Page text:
In good aerobic conditions, the ATP yield for glucose oxidation is dependent on the efficiency of ATP synthase in converting proton gradient into energy stored in ATP. In order to exhibit the power of fATP, a net yield equal to 36 ATP (obtained using 2 ATP molecules for activation of 1 glucose molecule) was assumed (Nelson et al. 2008; Szigeti et al. 2017). Additionally, it was assumed that 1/5 of gained ATP is used in the activation of glucose, 4/5 of gained ATP is used for life processes, and that cellular control of energetic gain has been disrupted resulting in occurrences fATP disturbance. The disturbance causes V(+)NADH > V(−)NADH with assumed consequences of 1 NADH molecule to accumulate in mitochondria after each Krebs cycle rotation. Under such assumptions, the energetic gain after the first glucose oxidation cycle is equal to 30 ATP molecules [i.e. 36 ATP - 2 × 3 ATP molecules, because theoretically in ETC, 1 NADH molecule gives 3 ATP molecules (Nielsen et al. 2003)]. Then, 1/5 of gained ATP returns and is used for the next activation of glucose, so that the energetic gain after the second glucose oxidation cycle is equal to 3 × 30 ATP molecules—i.e. feedback for ATP is positive. Subsequently next 1/5 of gained ATP returns and is used for glucose consequent activation, so the energetic gain after the third glucose oxidation cycle is equal to 3 × 3 × 30 ATP molecules. After n’th oxidation cycle, the energetic gain is equal to 3(n−1) × 30 ATP molecules. The energetic gain and amount of accumulated mtNADH, in successive glucose oxidation cycles, are presented in Table 1. From Table 1 it can be observed that short term destabilization/dysregulation of fATP can cause serious cellular bioenergetic problems along with a huge accumulation of NADH in mitochondria.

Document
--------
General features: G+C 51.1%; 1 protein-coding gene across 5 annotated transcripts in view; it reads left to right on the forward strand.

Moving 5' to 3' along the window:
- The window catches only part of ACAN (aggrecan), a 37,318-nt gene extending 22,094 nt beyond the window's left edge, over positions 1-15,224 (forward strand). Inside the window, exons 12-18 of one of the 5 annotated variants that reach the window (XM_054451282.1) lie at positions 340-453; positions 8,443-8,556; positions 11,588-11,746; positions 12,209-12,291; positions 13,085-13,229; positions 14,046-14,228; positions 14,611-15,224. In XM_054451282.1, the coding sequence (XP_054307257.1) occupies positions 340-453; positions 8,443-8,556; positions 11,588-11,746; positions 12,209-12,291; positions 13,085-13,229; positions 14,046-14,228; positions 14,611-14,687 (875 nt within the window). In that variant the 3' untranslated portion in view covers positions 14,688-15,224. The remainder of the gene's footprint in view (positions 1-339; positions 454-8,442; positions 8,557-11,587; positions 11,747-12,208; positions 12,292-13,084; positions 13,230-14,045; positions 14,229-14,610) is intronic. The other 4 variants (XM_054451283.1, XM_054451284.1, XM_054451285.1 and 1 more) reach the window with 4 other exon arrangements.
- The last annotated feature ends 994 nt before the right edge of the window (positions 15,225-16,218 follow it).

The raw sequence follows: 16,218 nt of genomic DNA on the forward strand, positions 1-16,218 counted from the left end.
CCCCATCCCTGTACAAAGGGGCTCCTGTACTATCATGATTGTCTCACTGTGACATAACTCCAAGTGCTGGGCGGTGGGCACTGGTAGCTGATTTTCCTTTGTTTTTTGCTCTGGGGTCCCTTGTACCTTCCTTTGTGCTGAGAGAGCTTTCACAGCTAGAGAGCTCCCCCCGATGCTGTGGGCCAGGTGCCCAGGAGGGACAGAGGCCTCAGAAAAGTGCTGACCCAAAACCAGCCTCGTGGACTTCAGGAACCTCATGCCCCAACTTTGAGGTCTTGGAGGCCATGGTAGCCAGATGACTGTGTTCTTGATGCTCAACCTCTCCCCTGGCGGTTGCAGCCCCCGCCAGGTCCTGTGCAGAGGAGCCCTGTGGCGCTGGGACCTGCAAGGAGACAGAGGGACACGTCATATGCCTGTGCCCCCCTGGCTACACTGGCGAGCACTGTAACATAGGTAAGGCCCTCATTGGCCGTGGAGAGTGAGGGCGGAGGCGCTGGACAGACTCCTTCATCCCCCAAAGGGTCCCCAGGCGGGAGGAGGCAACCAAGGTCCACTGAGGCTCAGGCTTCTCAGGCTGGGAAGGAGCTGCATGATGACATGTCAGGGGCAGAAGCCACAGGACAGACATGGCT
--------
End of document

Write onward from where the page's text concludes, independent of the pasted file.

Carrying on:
Table 1